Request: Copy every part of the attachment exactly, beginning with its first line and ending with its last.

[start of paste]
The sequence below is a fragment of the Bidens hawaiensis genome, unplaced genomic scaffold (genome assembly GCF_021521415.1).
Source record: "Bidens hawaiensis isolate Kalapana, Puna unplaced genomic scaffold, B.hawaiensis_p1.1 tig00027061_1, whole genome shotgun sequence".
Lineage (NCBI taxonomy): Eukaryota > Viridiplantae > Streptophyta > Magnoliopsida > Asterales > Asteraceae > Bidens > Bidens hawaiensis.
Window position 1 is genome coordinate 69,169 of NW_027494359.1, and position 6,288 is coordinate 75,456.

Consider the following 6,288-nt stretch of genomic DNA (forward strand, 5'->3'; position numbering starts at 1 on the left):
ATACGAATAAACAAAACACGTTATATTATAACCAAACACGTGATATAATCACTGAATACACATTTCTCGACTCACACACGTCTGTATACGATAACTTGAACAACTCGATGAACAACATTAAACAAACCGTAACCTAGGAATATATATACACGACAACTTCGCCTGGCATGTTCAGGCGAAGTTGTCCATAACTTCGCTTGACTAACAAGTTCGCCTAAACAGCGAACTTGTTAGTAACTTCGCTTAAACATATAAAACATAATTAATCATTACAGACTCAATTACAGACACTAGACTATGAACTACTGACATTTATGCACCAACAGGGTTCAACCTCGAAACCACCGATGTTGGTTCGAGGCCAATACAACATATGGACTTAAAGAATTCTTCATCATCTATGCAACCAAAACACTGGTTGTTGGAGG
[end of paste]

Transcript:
The sequence below is a fragment of the Bidens hawaiensis genome, unplaced genomic scaffold (genome assembly GCF_021521415.1).
Source record: "Bidens hawaiensis isolate Kalapana, Puna unplaced genomic scaffold, B.hawaiensis_p1.1 tig00027061_1, whole genome shotgun sequence".
Lineage (NCBI taxonomy): Eukaryota > Viridiplantae > Streptophyta > Magnoliopsida > Asterales > Asteraceae > Bidens > Bidens hawaiensis.
Window position 1 is genome coordinate 69,169 of NW_027494359.1, and position 6,288 is coordinate 75,456.

Consider the following 6,288-nt stretch of genomic DNA (forward strand, 5'->3'; position numbering starts at 1 on the left):
ATACGAATAAACAAAACACGTTATATTATAACCAAACACGTGATATAATCACTGAATACACATTTCTCGACTCACACACGTCTGTATACGATAACTTGAACAACTCGATGAACAACATTAAACAAACCGTAACCTAGGAATATATATACACGACAACTTCGCCTGGCATGTTCAGGCGAAGTTGTCCATAACTTCGCTTGACTAACAAGTTCGCCTAAACAGCGAACTTGTTAGTAACTTCGCTTAAACATATAAAACATAATTAATCATTACAGACTCAATTACAGACACTAGACTATGAACTACTGACATTTATGCACCAACAGGGTTCAACCTCGAAACCACCGATGTTGGTTCGAGGCCAATACAACATATGGACTTAAAGAATTCTTCATCATCTATGCAACCAAAACACTGGTTGTTGGAGG